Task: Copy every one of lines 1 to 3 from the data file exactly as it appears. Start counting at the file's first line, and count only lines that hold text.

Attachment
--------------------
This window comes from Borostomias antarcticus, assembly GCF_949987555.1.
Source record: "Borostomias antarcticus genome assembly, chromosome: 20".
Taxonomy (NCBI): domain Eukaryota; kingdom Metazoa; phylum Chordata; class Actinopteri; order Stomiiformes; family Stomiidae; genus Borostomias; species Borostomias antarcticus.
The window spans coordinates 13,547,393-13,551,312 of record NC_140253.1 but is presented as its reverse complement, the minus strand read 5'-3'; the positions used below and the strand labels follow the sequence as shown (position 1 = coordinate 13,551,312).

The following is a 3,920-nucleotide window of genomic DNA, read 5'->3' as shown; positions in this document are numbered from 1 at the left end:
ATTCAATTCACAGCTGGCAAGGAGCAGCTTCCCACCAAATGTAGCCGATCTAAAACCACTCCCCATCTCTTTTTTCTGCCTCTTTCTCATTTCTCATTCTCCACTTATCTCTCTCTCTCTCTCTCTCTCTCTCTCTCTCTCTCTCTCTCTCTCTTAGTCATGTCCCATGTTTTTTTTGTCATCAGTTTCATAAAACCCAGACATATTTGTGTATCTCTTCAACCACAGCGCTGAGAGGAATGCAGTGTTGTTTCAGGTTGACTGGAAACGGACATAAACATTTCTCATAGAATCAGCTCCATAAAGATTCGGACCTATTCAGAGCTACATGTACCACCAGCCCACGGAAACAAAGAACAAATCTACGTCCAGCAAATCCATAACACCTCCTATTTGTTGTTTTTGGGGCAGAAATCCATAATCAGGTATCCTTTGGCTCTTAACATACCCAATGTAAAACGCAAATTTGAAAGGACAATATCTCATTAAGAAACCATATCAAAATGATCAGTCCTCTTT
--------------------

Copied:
This window comes from Borostomias antarcticus, assembly GCF_949987555.1.
Source record: "Borostomias antarcticus genome assembly, chromosome: 20".
Taxonomy (NCBI): domain Eukaryota; kingdom Metazoa; phylum Chordata; class Actinopteri; order Stomiiformes; family Stomiidae; genus Borostomias; species Borostomias antarcticus.